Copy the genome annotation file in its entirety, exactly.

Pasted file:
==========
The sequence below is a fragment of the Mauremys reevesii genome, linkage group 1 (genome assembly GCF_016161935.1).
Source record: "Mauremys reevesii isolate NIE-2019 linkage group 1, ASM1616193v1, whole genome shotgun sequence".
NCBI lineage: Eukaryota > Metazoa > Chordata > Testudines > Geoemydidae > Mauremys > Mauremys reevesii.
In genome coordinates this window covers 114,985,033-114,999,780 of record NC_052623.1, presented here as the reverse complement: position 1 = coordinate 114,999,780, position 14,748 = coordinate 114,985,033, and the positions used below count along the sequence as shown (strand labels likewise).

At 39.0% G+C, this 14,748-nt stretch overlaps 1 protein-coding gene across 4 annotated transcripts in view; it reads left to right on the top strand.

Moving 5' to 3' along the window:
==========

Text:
The sequence below is a fragment of the Mauremys reevesii genome, linkage group 1 (genome assembly GCF_016161935.1).
Source record: "Mauremys reevesii isolate NIE-2019 linkage group 1, ASM1616193v1, whole genome shotgun sequence".
NCBI lineage: Eukaryota > Metazoa > Chordata > Testudines > Geoemydidae > Mauremys > Mauremys reevesii.
In genome coordinates this window covers 114,985,033-114,999,780 of record NC_052623.1, presented here as the reverse complement: position 1 = coordinate 114,999,780, position 14,748 = coordinate 114,985,033, and the positions used below count along the sequence as shown (strand labels likewise).

At 39.0% G+C, this 14,748-nt stretch overlaps 1 protein-coding gene across 4 annotated transcripts in view; it reads left to right on the top strand.

Moving 5' to 3' along the window: